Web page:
We support a political solution to the current stalemate: Iraqi PMU leader

The chairman of Iraq’s Popular Mobilization Units (PMU), known in Arabic as Hashd al-Sha’abi, says the counter-terrorism group supports a political solution to the crisis in the Arab country.

The PMU advises all political groups to settle their differences through dialogue and interaction through legal channels, Falih al-Fayyadh said at a press conference Monday evening in the Lebanese capital Baghdad, quoted by the Lebanese television news channel al-Mayadeen.

“Hashd al-Sha’abi promises the Iraqi nation that it will maintain the political process through legal institutions and stresses the need to protect and preserve democratic institutions in the country,” al-Fayyadh said.

He added that all major political groups in Iraq must respect the constitution and accept the election results.

Fayyadh also called for calm and restraint among all factions for the good of Iraq, saying the PMU reiterates its deep commitment to a political process and transfer of power through the ballot box.

“Weapons are not a solution to the political crisis”

In addition, the head of the Fatah Alliance (Conquest) in the Iraqi parliament, Hadi al-Amiri, called on people to show maximum restraint, stop using weapons and solve their existing problems. through dialogue and negotiations.

“The use of weapons cannot solve the current crisis. There is no other solution than dialogue and understanding between our Iraqi brothers,” said Amiri, who is also the head and secretary general of the Badr Organization.

Kurdish veteran leader calls for calm

Meanwhile, senior Kurdish politician Masoud Barzani called for restraint, urging all parties “not to use the language of arms and violence to resolve conflicts”.

Barzani, the former president of the semi-autonomous Kurdistan region of northern Iraq and leader of the ruling Kurdistan Democratic Party, also called on all parties to “think about solutions that do good for the Iraqi people and take into account the general interest of the people”. and the country.

The Media and Communications Commission (CMC) in Iraq also called on all news agencies and media outlets to “avoid spreading fake news and rumours.”

He called on them to “ensure accuracy and not take biased positions that contradict the laws and principles of media broadcasting”.

The commission also stressed that “Iraqi media should refrain from publishing material that incites violence and hatred, and should not rely on speech that would contribute to a further escalation of the status quo.”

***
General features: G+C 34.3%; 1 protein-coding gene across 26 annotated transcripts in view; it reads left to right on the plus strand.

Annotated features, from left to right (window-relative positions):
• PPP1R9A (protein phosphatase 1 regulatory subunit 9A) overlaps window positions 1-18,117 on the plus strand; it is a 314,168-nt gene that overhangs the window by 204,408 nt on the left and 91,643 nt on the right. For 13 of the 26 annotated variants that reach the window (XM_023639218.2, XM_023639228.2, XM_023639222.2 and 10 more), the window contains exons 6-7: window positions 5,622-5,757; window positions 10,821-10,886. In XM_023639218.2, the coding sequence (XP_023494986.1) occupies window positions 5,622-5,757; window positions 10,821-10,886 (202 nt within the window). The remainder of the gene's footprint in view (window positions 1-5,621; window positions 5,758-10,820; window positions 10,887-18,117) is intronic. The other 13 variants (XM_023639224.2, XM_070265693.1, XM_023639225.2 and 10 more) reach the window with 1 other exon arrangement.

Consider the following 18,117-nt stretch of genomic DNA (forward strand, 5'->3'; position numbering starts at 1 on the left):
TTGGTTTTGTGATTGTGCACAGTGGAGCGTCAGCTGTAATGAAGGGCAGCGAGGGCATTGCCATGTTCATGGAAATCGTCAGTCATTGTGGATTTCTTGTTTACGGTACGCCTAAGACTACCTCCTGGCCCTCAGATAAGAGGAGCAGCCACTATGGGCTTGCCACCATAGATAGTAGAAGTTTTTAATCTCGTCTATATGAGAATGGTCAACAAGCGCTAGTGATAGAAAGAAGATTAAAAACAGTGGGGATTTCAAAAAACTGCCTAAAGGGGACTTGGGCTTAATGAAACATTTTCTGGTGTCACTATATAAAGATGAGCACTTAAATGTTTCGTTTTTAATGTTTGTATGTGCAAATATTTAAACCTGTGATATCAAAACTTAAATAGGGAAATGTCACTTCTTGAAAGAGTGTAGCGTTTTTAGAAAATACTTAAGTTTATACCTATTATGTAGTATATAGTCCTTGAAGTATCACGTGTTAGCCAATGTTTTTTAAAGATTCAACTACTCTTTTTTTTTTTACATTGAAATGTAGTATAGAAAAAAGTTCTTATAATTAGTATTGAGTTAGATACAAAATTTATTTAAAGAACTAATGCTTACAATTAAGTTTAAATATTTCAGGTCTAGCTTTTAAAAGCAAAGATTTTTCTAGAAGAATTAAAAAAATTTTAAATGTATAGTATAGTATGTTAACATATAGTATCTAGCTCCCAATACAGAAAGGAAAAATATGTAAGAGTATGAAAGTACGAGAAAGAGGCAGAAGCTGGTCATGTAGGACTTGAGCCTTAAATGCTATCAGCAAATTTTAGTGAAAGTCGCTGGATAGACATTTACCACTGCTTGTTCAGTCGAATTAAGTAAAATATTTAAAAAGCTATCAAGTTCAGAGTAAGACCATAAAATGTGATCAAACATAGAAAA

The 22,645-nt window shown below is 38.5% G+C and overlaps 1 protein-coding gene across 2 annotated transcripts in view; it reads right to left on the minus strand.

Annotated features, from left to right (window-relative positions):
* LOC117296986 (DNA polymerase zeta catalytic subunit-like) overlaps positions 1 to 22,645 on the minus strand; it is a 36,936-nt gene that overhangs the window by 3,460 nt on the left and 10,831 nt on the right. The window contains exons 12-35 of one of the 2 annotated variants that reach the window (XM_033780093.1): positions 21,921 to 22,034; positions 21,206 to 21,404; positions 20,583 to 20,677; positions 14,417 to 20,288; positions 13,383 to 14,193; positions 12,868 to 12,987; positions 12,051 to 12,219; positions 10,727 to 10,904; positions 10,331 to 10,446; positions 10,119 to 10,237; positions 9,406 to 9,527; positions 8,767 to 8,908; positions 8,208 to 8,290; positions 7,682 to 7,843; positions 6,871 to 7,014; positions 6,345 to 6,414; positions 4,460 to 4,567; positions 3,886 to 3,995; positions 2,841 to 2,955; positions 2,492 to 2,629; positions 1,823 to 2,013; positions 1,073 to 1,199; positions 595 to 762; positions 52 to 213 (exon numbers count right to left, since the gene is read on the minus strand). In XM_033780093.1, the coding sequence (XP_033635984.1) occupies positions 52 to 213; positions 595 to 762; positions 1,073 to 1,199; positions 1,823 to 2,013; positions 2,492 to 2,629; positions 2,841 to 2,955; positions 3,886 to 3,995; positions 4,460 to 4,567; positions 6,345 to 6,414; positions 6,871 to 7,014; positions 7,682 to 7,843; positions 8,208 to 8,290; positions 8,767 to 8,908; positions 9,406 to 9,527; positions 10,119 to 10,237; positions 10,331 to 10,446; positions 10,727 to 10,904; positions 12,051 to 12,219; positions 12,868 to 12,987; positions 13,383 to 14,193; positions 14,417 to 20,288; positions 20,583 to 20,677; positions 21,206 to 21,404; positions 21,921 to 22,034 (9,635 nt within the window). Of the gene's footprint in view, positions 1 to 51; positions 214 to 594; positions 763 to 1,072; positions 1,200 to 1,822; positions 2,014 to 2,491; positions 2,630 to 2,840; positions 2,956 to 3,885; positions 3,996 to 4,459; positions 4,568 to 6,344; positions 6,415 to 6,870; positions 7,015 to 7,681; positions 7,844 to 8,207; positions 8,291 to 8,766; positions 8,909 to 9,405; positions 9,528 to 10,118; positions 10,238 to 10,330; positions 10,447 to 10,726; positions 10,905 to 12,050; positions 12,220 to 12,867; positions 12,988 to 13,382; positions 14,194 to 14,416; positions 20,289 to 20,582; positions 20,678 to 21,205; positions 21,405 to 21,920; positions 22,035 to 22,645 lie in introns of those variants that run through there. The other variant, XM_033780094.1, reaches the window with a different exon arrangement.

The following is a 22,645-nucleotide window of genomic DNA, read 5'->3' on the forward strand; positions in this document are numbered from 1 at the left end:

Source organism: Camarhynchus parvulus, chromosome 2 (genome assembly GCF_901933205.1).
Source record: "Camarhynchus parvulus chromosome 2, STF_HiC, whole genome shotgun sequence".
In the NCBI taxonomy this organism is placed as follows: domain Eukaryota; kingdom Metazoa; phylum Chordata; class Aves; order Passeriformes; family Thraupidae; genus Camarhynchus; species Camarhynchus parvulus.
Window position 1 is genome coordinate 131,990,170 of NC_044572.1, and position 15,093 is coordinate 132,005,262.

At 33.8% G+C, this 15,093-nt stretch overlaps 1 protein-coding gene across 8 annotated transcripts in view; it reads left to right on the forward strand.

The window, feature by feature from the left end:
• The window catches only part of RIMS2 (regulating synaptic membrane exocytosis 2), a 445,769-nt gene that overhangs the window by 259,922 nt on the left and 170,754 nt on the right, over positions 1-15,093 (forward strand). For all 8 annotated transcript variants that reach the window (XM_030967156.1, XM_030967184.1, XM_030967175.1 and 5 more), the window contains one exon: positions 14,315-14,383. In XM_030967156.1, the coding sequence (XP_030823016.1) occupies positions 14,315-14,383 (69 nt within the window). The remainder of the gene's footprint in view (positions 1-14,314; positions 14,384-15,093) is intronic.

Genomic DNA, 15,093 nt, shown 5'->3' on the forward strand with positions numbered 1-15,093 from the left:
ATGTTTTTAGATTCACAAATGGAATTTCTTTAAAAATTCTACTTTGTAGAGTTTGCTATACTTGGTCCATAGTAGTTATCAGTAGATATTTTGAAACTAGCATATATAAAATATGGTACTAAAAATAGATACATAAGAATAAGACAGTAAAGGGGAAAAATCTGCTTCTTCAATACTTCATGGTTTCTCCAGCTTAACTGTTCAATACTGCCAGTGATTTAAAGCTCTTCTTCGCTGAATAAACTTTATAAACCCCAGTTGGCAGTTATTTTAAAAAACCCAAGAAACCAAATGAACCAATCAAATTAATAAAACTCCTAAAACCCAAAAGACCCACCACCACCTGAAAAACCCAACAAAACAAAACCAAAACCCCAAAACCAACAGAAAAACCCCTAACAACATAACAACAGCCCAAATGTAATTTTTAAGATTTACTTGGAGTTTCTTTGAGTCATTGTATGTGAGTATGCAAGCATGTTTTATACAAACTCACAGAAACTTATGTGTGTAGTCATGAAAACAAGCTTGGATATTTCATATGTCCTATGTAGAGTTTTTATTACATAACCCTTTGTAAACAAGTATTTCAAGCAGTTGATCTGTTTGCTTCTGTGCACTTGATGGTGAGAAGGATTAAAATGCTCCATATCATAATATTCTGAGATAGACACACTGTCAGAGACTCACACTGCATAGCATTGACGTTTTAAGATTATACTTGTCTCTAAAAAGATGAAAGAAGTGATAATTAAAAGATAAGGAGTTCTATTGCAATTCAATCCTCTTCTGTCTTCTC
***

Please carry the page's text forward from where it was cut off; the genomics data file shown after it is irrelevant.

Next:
According to Iraqi medical sources, at least 30 people were killed in the clashes in Baghdad‘s Green Zone.

The sources said that 700 people were injured, including 110 members of the security forces.

Violence erupted on Monday as prominent Iraqi Shia cleric Muqtada al-Sadr announced he was quitting politics and closing his political offices amid a political stalemate that has left the Arab country without a new government since elections. legislative last October.

“I have decided not to meddle in political affairs. So I am now announcing my final retirement,” Sadr wrote in an Arabic post posted on his Twitter account.

In his statement, Sadr also attacked his political opponents and said they had ignored his calls for reform.

The statement comes as many of Sadr’s supporters have been taking part in a sit-in outside the Iraqi parliament since late July.

Earlier, the top judiciary said it lacked sufficient authority to dissolve the country’s parliament, urging all parties to refrain from involving the judiciary in political rivalries.

Sadr had called for the dissolution of parliament and early elections. He had also called on his supporters to continue the sit-in inside parliament until his demands were met.

Sadr’s bloc emerged from the October elections as the largest parliamentary faction, but was still far from having a majority, causing the country’s longest political vacuum since the devastating 2003 invasion of the Arab country led by the Arabs. United States.

In June, the bloc’s 73 lawmakers vacated their seats in a move seen as an attempt to pressure their political rivals to fast-track government formation.

According to Iraqi laws, if a seat in parliament becomes vacant, the candidate with the second highest number of votes in his constituency replaces him.

This means that many of the seats left vacant by the Sadrists will therefore be filled by member parties of the Coordinating Framework Alliance, such as former Prime Minister Nouri al-Maliki’s Rule of Law and the Fatah Alliance, which is the political wing of the PMU.

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